A tipster wrote in a few weeks ago to report that the historic train station at the elevated tracks over Baxter Avenue has been demolished. There had been rumors floating around for years that CSX had planned to tear down the brick and stucco structure that had become a popular destination for photographers, the homeless, and graffiti artists, but long-time rumors tend to be forgotten. That is until Louisville’s last urban commuter rail station (that I know of anyway) disappears into the history books.
All is not lost, however, as the metal platform canopy still stands, but it is truly a shame to lose the brick structure dating to 1938. At that time, the L&N operated station, the platform, and over a mile of elevated tracks crossing five streets were built for $1.5 million.
What makes this stretch of railroad even more interesting is the route it takes through the city. These tracks are a spur off of a larger set of tracks near Papa John’s Cardinal Stadium running north through the U of L Student Activities Center skirting Old Louisville and running east along the borders of Shelby Park, Germantown, and Smoketown (among others).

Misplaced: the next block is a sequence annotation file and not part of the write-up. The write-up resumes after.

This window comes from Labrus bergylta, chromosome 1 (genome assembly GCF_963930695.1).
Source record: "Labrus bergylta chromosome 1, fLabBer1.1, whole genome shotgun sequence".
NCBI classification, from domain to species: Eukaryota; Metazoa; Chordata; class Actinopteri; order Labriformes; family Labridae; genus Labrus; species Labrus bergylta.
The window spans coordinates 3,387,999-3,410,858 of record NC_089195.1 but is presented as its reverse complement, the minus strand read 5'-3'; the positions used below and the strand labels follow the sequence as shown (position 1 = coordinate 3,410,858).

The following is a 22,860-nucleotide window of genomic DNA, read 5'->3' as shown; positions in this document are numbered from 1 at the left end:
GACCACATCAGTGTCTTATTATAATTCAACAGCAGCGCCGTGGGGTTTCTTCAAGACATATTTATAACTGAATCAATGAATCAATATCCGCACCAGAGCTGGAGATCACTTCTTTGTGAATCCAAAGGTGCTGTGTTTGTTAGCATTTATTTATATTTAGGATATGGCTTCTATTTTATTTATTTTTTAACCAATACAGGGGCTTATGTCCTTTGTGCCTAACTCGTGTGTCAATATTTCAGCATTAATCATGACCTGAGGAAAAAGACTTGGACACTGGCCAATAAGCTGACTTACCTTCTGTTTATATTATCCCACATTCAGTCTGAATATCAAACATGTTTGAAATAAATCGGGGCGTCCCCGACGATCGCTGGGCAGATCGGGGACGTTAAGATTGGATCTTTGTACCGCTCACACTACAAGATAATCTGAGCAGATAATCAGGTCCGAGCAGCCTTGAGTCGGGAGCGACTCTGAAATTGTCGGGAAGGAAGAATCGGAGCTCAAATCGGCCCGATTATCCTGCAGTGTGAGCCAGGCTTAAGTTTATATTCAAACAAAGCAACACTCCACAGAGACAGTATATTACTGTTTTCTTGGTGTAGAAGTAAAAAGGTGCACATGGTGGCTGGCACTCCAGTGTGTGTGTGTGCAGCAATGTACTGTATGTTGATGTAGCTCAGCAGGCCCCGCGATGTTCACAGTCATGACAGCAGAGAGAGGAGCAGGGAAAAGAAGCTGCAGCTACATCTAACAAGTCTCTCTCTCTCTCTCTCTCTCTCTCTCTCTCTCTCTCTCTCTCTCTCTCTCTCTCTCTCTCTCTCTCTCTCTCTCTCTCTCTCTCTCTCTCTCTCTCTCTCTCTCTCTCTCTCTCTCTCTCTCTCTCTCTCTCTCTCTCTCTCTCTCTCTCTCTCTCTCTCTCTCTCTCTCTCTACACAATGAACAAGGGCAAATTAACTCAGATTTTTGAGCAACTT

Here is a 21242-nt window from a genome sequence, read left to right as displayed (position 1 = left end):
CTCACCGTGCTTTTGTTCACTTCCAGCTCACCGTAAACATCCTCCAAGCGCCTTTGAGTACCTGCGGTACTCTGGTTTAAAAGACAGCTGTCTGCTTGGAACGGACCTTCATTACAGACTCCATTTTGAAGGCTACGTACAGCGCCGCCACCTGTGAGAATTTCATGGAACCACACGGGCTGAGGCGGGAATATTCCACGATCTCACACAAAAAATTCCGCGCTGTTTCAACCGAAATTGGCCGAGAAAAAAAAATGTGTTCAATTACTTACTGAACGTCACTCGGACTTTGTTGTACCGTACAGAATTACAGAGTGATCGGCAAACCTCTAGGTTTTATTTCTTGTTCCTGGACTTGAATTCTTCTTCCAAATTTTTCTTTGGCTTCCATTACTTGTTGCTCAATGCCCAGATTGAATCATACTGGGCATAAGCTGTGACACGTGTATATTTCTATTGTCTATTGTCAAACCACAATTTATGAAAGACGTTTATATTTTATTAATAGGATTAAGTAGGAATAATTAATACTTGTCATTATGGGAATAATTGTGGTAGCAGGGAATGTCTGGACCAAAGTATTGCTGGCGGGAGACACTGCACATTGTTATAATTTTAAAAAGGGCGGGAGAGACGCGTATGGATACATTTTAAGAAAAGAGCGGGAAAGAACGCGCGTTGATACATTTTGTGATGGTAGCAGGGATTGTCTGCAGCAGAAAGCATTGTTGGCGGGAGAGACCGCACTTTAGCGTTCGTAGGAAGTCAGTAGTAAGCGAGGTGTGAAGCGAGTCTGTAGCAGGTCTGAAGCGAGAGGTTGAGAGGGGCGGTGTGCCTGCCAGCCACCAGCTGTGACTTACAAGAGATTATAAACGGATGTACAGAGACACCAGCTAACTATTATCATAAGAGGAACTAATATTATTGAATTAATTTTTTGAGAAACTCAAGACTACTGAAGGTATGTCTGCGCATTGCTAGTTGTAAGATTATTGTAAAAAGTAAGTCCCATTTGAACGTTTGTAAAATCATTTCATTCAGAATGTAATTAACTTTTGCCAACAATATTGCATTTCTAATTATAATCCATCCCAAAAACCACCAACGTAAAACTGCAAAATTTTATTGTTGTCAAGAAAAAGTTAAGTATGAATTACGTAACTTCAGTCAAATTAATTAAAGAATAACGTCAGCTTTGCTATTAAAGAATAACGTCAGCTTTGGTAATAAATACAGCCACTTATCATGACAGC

The tracks continue over top of Broadway and Baxter Avenue through Phoenix Hill then curve around east through Irish Hill, briefly touching Butchertown (where a spur runs off towards River Road). These are the same tracks that parallel Frankfort Avenue through Clifton and Crescent Hill and then run through St. Matthews, Lyndon, and Anchorage. They also hit LaGrange before they continue into the countryside.
I would say that’s extremely well connected for an urban rail line. Could you imagine if light rail or commuter rail were one day reinstated on these tracks? Imagine how many places would immediately be accessible around the eastern half of urban Louisville. But that future is, as always, far off and appears hazier after the old Baxter Avenue Station has been condemned to the scrap heap.